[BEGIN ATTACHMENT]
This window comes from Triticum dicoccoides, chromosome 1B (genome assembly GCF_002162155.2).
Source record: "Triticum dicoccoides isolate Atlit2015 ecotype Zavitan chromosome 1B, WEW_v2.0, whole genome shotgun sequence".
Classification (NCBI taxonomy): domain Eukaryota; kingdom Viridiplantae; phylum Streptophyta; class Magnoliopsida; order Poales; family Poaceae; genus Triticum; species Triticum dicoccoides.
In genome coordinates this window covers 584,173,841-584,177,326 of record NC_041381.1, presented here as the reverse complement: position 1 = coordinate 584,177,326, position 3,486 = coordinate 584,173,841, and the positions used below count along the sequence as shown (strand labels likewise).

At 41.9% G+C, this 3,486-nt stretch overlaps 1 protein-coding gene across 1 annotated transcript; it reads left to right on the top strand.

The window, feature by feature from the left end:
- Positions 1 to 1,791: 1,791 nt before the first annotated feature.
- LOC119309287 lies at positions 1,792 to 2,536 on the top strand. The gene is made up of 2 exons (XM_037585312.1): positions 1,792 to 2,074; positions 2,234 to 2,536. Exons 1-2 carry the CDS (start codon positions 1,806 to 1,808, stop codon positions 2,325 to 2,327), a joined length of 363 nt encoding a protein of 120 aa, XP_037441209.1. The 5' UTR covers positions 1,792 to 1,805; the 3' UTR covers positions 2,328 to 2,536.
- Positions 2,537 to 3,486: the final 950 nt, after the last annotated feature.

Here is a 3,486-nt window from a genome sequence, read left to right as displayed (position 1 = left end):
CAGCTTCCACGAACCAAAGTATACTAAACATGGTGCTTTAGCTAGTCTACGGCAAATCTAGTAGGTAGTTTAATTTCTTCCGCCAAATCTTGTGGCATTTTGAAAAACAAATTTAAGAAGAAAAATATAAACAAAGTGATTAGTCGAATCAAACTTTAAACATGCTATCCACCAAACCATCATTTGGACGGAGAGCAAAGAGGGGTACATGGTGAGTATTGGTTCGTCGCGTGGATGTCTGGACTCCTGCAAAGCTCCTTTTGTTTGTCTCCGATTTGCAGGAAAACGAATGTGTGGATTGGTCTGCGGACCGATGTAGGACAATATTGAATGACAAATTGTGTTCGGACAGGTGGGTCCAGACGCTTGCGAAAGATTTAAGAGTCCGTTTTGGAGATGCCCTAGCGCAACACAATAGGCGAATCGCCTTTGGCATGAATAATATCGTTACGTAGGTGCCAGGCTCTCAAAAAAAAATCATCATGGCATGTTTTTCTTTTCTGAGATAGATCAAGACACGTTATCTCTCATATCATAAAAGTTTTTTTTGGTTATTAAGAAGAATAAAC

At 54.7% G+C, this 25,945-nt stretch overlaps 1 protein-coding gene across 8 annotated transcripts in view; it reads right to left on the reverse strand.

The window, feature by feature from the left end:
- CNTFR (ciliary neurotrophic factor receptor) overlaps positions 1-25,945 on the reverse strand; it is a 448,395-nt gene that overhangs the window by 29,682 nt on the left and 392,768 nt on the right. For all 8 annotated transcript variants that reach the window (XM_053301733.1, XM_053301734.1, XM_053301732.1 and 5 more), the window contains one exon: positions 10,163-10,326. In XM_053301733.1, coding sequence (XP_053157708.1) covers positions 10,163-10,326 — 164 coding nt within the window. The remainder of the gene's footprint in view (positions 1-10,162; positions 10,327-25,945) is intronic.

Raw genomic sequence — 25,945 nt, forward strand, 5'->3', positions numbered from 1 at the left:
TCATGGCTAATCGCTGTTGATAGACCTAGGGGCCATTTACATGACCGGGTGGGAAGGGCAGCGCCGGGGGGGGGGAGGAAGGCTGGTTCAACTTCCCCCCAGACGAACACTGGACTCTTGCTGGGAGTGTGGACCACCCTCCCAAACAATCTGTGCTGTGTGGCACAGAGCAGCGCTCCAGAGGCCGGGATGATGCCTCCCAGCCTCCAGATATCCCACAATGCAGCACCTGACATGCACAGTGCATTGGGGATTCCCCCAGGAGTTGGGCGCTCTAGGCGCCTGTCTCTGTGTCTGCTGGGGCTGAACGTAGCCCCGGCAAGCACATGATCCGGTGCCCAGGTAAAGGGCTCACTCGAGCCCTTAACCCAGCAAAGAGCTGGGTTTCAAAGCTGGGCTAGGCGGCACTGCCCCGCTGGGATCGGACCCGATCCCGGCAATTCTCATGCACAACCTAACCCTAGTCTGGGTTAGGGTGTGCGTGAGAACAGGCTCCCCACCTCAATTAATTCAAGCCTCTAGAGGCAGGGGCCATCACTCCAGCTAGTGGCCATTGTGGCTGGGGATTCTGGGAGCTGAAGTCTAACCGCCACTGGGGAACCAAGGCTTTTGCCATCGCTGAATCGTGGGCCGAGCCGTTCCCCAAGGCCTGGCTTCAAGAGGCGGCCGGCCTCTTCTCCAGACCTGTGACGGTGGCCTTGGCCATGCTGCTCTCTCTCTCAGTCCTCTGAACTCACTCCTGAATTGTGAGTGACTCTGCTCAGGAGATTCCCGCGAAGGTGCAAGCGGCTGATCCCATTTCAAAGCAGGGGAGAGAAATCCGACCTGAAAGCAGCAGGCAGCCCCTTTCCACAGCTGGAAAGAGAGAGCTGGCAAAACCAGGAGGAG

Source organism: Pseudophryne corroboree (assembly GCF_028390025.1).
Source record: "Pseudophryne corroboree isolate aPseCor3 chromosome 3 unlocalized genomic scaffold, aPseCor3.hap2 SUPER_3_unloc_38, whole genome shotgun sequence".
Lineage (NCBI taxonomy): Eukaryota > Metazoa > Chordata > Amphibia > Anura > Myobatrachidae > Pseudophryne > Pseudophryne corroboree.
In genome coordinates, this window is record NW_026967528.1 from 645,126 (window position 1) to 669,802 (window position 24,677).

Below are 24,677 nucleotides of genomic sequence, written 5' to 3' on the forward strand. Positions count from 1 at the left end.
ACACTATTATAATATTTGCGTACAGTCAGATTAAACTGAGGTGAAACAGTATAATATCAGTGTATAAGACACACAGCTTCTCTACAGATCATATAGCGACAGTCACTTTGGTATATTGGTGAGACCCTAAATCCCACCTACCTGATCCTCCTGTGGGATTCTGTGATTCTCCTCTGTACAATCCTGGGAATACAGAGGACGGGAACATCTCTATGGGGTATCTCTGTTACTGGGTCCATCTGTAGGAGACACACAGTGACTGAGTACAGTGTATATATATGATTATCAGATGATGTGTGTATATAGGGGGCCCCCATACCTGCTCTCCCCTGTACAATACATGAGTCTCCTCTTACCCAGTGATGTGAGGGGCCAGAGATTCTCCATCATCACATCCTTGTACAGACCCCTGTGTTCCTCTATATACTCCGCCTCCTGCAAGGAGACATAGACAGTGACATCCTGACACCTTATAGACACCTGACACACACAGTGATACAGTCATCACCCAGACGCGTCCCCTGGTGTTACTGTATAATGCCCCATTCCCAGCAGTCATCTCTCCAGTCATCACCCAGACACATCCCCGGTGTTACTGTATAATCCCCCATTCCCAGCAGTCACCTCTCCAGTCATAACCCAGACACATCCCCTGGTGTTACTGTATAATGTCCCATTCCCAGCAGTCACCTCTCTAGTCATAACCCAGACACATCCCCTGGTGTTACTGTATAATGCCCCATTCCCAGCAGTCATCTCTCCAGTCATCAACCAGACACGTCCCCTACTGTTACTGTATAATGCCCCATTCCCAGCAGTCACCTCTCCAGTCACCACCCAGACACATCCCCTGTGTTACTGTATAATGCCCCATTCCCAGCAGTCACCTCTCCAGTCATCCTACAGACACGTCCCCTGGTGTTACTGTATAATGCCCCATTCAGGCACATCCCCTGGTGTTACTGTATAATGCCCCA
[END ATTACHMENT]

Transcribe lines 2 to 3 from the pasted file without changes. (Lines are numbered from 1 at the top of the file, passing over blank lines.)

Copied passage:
Source record: "Triticum dicoccoides isolate Atlit2015 ecotype Zavitan chromosome 1B, WEW_v2.0, whole genome shotgun sequence".
Classification (NCBI taxonomy): domain Eukaryota; kingdom Viridiplantae; phylum Streptophyta; class Magnoliopsida; order Poales; family Poaceae; genus Triticum; species Triticum dicoccoides.